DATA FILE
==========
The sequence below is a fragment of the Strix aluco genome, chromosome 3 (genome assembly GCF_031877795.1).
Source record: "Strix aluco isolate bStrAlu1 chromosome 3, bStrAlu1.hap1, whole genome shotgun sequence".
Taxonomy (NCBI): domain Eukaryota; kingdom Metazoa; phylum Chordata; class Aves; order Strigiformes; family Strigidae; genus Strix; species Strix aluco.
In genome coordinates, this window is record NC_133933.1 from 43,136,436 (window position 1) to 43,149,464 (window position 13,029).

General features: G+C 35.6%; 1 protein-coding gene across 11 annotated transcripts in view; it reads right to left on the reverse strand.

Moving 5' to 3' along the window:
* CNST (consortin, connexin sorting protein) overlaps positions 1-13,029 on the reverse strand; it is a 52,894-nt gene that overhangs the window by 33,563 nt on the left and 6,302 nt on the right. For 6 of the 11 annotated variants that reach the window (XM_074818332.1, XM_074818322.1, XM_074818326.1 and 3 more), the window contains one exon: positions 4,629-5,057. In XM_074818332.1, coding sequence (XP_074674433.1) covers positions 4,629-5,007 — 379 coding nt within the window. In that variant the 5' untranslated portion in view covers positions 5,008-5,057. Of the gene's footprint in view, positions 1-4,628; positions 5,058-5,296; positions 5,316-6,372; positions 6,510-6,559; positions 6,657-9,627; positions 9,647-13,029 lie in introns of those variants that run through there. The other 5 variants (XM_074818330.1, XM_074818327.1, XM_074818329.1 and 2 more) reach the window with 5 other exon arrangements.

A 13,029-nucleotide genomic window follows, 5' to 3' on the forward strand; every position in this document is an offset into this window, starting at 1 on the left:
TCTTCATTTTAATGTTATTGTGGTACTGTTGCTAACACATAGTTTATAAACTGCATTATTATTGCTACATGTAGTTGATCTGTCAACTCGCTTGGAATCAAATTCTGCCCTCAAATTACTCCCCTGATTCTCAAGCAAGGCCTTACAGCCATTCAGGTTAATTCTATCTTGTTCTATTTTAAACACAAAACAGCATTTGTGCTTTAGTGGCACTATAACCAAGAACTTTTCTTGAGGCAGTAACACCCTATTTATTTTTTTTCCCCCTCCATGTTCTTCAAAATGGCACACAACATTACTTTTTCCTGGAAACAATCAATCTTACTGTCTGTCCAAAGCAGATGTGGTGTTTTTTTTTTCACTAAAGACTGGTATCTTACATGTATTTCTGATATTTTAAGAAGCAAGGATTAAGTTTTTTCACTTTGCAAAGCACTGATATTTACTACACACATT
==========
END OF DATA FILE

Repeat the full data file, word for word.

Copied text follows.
The sequence below is a fragment of the Strix aluco genome, chromosome 3 (genome assembly GCF_031877795.1).
Source record: "Strix aluco isolate bStrAlu1 chromosome 3, bStrAlu1.hap1, whole genome shotgun sequence".
Taxonomy (NCBI): domain Eukaryota; kingdom Metazoa; phylum Chordata; class Aves; order Strigiformes; family Strigidae; genus Strix; species Strix aluco.
In genome coordinates, this window is record NC_133933.1 from 43,136,436 (window position 1) to 43,149,464 (window position 13,029).

General features: G+C 35.6%; 1 protein-coding gene across 11 annotated transcripts in view; it reads right to left on the reverse strand.

Moving 5' to 3' along the window:
* CNST (consortin, connexin sorting protein) overlaps positions 1-13,029 on the reverse strand; it is a 52,894-nt gene that overhangs the window by 33,563 nt on the left and 6,302 nt on the right. For 6 of the 11 annotated variants that reach the window (XM_074818332.1, XM_074818322.1, XM_074818326.1 and 3 more), the window contains one exon: positions 4,629-5,057. In XM_074818332.1, coding sequence (XP_074674433.1) covers positions 4,629-5,007 — 379 coding nt within the window. In that variant the 5' untranslated portion in view covers positions 5,008-5,057. Of the gene's footprint in view, positions 1-4,628; positions 5,058-5,296; positions 5,316-6,372; positions 6,510-6,559; positions 6,657-9,627; positions 9,647-13,029 lie in introns of those variants that run through there. The other 5 variants (XM_074818330.1, XM_074818327.1, XM_074818329.1 and 2 more) reach the window with 5 other exon arrangements.

A 13,029-nucleotide genomic window follows, 5' to 3' on the forward strand; every position in this document is an offset into this window, starting at 1 on the left:
TCTTCATTTTAATGTTATTGTGGTACTGTTGCTAACACATAGTTTATAAACTGCATTATTATTGCTACATGTAGTTGATCTGTCAACTCGCTTGGAATCAAATTCTGCCCTCAAATTACTCCCCTGATTCTCAAGCAAGGCCTTACAGCCATTCAGGTTAATTCTATCTTGTTCTATTTTAAACACAAAACAGCATTTGTGCTTTAGTGGCACTATAACCAAGAACTTTTCTTGAGGCAGTAACACCCTATTTATTTTTTTTCCCCCTCCATGTTCTTCAAAATGGCACACAACATTACTTTTTCCTGGAAACAATCAATCTTACTGTCTGTCCAAAGCAGATGTGGTGTTTTTTTTTTCACTAAAGACTGGTATCTTACATGTATTTCTGATATTTTAAGAAGCAAGGATTAAGTTTTTTCACTTTGCAAAGCACTGATATTTACTACACACATT